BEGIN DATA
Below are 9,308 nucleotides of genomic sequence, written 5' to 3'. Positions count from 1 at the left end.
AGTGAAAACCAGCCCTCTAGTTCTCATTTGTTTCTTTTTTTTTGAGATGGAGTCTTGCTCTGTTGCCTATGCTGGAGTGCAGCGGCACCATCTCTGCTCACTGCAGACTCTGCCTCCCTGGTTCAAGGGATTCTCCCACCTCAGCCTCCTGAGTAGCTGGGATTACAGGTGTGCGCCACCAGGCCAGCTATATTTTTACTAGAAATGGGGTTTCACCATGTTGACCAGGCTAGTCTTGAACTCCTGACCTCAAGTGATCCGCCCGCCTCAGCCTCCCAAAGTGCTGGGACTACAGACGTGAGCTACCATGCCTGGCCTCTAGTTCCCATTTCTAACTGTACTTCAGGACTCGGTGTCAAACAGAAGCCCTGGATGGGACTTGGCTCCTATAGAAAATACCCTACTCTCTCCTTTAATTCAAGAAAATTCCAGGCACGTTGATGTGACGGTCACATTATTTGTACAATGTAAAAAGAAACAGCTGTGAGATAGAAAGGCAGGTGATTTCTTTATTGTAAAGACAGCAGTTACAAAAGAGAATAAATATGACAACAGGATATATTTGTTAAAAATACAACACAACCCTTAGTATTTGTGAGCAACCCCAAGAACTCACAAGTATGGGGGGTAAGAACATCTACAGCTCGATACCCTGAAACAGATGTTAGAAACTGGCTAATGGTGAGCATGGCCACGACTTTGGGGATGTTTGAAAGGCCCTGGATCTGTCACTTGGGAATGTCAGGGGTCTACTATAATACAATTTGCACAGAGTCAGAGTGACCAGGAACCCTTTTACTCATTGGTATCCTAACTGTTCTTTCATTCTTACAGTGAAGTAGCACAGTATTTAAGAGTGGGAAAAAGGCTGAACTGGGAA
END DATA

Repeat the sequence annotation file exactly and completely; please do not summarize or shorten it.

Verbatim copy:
Below are 9,308 nucleotides of genomic sequence, written 5' to 3'. Positions count from 1 at the left end.
AGTGAAAACCAGCCCTCTAGTTCTCATTTGTTTCTTTTTTTTTGAGATGGAGTCTTGCTCTGTTGCCTATGCTGGAGTGCAGCGGCACCATCTCTGCTCACTGCAGACTCTGCCTCCCTGGTTCAAGGGATTCTCCCACCTCAGCCTCCTGAGTAGCTGGGATTACAGGTGTGCGCCACCAGGCCAGCTATATTTTTACTAGAAATGGGGTTTCACCATGTTGACCAGGCTAGTCTTGAACTCCTGACCTCAAGTGATCCGCCCGCCTCAGCCTCCCAAAGTGCTGGGACTACAGACGTGAGCTACCATGCCTGGCCTCTAGTTCCCATTTCTAACTGTACTTCAGGACTCGGTGTCAAACAGAAGCCCTGGATGGGACTTGGCTCCTATAGAAAATACCCTACTCTCTCCTTTAATTCAAGAAAATTCCAGGCACGTTGATGTGACGGTCACATTATTTGTACAATGTAAAAAGAAACAGCTGTGAGATAGAAAGGCAGGTGATTTCTTTATTGTAAAGACAGCAGTTACAAAAGAGAATAAATATGACAACAGGATATATTTGTTAAAAATACAACACAACCCTTAGTATTTGTGAGCAACCCCAAGAACTCACAAGTATGGGGGGTAAGAACATCTACAGCTCGATACCCTGAAACAGATGTTAGAAACTGGCTAATGGTGAGCATGGCCACGACTTTGGGGATGTTTGAAAGGCCCTGGATCTGTCACTTGGGAATGTCAGGGGTCTACTATAATACAATTTGCACAGAGTCAGAGTGACCAGGAACCCTTTTACTCATTGGTATCCTAACTGTTCTTTCATTCTTACAGTGAAGTAGCACAGTATTTAAGAGTGGGAAAAAGGCTGAACTGGGAA